US president's missing message in Japan
Updated: 2014-04-25 07:12
By Chen Weihua (China Daily)
During his three-day visit to Japan from April 23 to 25, US President Barack Obama seems to be focusing on the US-Japan security alliance, the Trans-Pacific Partnership negotiations and the trilateral cooperation with Japan and South Korea. What has been missing is him raising a voice of concern over Japanese Prime Minister Shinzo Abe's views on World War II history.
Washington expressed its disappointment over Abe's visit to the Yasukuni Shrine on December 26, describing the action as "exacerbating tensions with Japan's neighbors". And US media, such as The Washington Post and The New York Times, have also repeatedly blasted Abe's historical views.
The Yasukuni Shrine honors 14 Class-A war criminals from WWII and has long been regarded as a symbol of Japanese militarism, which inflicted huge suffering on countries such as China, the Republic of Korea and the Democratic People's Republic of Korea, the Philippines and several other Asian nations.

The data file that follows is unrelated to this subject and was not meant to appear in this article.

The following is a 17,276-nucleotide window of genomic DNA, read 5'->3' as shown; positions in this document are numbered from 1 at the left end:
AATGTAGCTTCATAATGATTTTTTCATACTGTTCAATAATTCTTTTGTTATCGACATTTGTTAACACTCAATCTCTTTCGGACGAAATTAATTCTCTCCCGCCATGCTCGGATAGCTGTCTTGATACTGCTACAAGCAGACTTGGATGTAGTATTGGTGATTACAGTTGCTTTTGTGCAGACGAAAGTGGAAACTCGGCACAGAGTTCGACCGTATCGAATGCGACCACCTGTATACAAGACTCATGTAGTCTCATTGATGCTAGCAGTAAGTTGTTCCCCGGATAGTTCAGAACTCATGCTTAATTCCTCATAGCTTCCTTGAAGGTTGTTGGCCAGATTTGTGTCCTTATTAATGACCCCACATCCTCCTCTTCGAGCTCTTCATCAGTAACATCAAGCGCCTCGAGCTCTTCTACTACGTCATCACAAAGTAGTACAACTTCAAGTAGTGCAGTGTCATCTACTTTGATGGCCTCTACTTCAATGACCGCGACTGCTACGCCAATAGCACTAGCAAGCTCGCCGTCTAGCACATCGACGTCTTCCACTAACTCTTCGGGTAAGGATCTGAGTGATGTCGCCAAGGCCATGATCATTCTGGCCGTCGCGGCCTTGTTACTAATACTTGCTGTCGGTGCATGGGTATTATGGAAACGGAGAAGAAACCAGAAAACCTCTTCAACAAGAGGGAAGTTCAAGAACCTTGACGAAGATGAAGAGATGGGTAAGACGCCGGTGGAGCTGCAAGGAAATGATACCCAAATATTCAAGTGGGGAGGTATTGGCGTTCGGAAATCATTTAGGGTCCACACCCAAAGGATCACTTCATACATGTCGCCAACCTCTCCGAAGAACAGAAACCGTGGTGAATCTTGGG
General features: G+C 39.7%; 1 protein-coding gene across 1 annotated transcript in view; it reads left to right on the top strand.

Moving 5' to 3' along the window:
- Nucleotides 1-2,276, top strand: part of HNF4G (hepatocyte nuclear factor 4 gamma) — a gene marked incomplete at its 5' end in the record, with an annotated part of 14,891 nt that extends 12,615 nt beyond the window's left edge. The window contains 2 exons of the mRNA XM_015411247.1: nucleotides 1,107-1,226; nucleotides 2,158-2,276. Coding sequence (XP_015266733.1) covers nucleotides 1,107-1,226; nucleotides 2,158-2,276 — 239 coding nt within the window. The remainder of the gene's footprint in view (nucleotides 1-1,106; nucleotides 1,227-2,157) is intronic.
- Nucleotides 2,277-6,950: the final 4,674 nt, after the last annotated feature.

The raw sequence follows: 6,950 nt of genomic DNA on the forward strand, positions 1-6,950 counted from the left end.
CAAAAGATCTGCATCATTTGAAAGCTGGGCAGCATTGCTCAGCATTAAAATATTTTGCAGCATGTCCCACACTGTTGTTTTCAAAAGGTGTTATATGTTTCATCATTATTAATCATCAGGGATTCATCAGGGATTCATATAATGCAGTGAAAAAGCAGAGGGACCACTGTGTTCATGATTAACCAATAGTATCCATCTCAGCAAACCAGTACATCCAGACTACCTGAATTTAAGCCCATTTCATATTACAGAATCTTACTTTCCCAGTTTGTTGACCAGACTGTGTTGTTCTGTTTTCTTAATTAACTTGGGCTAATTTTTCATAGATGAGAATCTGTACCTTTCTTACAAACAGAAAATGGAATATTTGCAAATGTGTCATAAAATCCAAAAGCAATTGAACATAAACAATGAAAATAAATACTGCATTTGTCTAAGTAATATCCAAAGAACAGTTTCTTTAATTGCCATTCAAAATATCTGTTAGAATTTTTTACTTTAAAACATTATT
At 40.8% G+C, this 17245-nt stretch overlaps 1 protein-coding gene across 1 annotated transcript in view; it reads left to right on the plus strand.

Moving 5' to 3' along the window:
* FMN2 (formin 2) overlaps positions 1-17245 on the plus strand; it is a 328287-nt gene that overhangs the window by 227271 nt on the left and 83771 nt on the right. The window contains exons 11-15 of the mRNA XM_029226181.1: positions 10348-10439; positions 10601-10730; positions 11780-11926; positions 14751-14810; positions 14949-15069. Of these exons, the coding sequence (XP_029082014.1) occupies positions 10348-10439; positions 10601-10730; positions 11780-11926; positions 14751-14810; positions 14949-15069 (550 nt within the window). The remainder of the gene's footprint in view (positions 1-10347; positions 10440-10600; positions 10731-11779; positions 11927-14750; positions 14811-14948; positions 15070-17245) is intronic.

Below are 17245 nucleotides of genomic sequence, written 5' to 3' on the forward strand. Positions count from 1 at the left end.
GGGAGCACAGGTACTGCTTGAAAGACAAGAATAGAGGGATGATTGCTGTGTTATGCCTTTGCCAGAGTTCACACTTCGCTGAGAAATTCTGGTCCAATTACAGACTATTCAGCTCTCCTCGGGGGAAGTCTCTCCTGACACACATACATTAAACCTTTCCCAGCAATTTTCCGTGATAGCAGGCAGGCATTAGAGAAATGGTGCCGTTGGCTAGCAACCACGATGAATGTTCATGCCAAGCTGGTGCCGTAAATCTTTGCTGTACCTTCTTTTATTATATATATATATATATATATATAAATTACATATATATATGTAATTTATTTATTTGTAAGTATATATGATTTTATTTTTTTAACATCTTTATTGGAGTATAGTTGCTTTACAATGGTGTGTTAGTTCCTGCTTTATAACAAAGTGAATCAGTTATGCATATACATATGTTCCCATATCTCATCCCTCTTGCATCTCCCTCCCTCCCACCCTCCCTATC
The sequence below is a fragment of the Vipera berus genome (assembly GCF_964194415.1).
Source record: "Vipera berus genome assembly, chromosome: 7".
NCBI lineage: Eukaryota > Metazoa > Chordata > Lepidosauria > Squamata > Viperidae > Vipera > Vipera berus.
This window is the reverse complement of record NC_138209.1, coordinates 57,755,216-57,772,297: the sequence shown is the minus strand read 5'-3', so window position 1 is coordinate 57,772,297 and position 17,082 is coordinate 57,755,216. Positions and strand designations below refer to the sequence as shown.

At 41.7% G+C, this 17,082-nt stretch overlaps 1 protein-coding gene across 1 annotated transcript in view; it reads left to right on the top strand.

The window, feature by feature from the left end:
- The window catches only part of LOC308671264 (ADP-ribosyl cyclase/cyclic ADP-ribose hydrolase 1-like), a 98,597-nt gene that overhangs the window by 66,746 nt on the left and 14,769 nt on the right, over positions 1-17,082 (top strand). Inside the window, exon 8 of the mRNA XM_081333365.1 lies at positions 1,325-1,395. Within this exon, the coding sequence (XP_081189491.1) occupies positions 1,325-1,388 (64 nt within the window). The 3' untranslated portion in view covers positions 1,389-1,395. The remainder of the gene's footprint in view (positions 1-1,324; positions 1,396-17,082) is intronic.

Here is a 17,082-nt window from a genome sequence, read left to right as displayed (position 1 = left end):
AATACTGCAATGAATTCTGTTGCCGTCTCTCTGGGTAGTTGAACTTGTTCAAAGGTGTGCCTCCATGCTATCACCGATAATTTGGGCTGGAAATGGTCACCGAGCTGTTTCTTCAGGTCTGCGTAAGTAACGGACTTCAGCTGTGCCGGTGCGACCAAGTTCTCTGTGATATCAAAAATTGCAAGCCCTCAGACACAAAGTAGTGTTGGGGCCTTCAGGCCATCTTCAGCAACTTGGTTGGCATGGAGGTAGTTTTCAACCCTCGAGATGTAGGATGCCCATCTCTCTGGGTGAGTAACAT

To many in these countries, Abe's homage to the shrine is like German government leaders visiting a memorial to Adolf Hitler and denying the Holocaust, which, of course, they have never done.
Obama's arrival in Japan came just a day after a Japanese cabinet minister and some 150 lawmakers visited the shrine and two days after Abe made an offering to the shrine.
Whether Obama will publicly voice his concern and objection to such acts during his first trip to Japan as US president, or instead remain silent in order to better advance his other agenda with Japan, such as the Trans-Pacific Partnership talks and the US-Japan security alliance, is being closely watched.
Staying silent is something that Obama should not do because it is a matter of right and wrong, justice and injustice.
The US fought alongside the Chinese against Japanese fascists during WWII, so condoning a whitewash of Japan's war atrocities would be a humiliation to those Chinese and Americans who sacrificed their lives.
Obama's failure to raise the issue will also further anger South Korea, which is also at odds with Japan over historical issues. President Park Geun-hye has repeatedly warned Japan to stop denying the past. The huge setback in relations between Japan and South Korea caused by the row over Japan's denial of historical truths has weakened the so-called US-Japan-South Korea trilateral alliance, which some South Korean foreign policy experts now believe is non-existent.